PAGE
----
Alternative financing options for small business

Mike Parrish

During my dozen-plus years in the alternative-financing industry, I've seen what I call the "David vs. Goliath" scenario so many times that I can usually spot it within two minutes of talking to a small business owner about their cash flow challenges. Here's an example of how it usually plays out:

A small tool manufacturer has struck pay dirt, landing a large contract to supply a big hardware chain with his implements. At first the owner (let's call him David) is thrilled. Later his excitement fades. The volume order is great. But he realises that the price of doing business with a big hardware chain (let's call it Goliath) means accepting its extended payment terms, which in this case are net-60 days from receipt of David's invoice. His cash flow will be hammered.

Cash is king in today's economic environment, and large corporations are sitting on piles of it. Still, they want more. And to get it, they're extending their payment terms to 60 and even 90 days. This is forcing many of their small vendors to scramble to finance, lengthening their internal cash flow cycles.

I recently talked with the owner of a small technology firm whose largest customer (representing 70 percent of his sales volume) is now stretching out payments well beyond the normal net-30 days. This, of course, is putting a severe strain on his cash flow. (Tech bellwethers Cisco and Dell announced last year that they would stretch their vendor payment terms to as long as four months.)

Risk-reward calculation

My David vs. Goliath scenario illustrates the risk-reward calculation small business owners must now often make when they have the opportunity to do business with a large customer. The boost in sales is great. But they have to be able to survive the cash flow lag created by the extended payment terms.

If they can't cover the lag with internally generated working capital, they need some kind of outside cash infusion. And with so many banks still operating under the tight credit procedures that they implemented in the wake of the financial crisis, more and more small businesses are turning to alternative-financing options.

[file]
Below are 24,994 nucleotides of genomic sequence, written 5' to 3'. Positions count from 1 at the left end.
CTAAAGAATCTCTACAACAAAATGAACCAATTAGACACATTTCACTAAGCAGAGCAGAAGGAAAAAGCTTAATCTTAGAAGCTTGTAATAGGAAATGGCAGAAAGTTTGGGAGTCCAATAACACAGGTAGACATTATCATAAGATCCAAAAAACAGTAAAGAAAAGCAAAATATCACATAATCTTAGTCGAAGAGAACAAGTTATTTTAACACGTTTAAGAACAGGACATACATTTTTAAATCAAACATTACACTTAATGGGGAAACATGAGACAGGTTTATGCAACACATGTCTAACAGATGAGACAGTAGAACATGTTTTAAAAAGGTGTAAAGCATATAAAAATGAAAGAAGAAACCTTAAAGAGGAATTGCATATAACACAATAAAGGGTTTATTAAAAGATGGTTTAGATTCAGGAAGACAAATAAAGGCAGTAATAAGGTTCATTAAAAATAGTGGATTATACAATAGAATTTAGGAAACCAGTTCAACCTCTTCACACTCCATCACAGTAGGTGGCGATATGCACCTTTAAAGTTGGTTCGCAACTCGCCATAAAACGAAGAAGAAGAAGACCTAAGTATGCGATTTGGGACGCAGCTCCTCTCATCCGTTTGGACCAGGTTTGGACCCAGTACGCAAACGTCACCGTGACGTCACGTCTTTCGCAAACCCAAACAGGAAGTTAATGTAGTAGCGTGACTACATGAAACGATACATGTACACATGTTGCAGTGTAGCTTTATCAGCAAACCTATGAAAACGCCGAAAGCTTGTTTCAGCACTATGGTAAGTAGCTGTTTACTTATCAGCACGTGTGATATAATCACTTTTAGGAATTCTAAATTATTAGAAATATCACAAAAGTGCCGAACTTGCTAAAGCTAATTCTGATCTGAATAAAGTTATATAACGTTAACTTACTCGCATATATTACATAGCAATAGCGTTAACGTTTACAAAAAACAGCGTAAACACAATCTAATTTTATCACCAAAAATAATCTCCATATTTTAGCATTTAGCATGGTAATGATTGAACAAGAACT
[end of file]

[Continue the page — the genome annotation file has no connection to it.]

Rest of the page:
Two options increasingly popular with small businesses are factoring and accounts receivable financing. These are both considered "alternative" financing tools because they fall outside the realm of traditional bank financing vehicles like term loans and lines of credit.

Factoring is the sale of a vendor's receivables to a commercial finance company (or "factor") at a discount. For example, suppose a vendor has just sent a $5,000 invoice to a large customer that pays in 45 to 60 days. Instead of waiting to get paid, the vendor could sell the invoice to a factor and have 80 percent of the invoice (or $4,000) in hand the next business day. The balance of the invoice, minus the factor's fee (typically 2 percent to 5 percent), is paid to the vendor when the factor collects the invoice.

The vendor typically decides which invoices to sell to the factor, which assumes management of the receivable until it's collected. This includes performing credit checks on the client, analysing credit reports, mailing invoices, and documenting payments. For more information on consumer credit checks click here >>

To obtain company financial information click here >>

Exponential business growth

Accounts receivable financing is a little different. It allows vendors to borrow up to 80 percent of the value of their qualified receivables (known as the borrowing base) on a revolving basis. It's similar to a revolving line of credit with a bank. But unlike a bank credit line, which is usually secured by hard assets such as equipment or real estate, the accounts receivable line is secured by the receivables themselves.

The beauty of an accounts receivable line of credit is that as sales grow so does the potential borrowing base and the vendor's access to capital, thus enabling exponential business growth. Every time a sale is made, the business can borrow more money, with interest charged only on the amount borrowed.

It's important to keep in mind that factoring and accounts receivable financing are usually not considered permanent sources of financing. Rather, they're designed to help companies weather temporary periods of financial instability or rapid growth, which can make them unattractive loan candidates for banks. After 12 to 18 months, these businesses may become bankable again and resume lending relationships with traditional banks.

For more information on trends in Australian business payments terms and its effect on business cash flow, see D&B's latest Trade payments analysis report >>

Mike Parrish is the southeast business-development officer with US firm the Commercial Finance Group, an asset-based lender.

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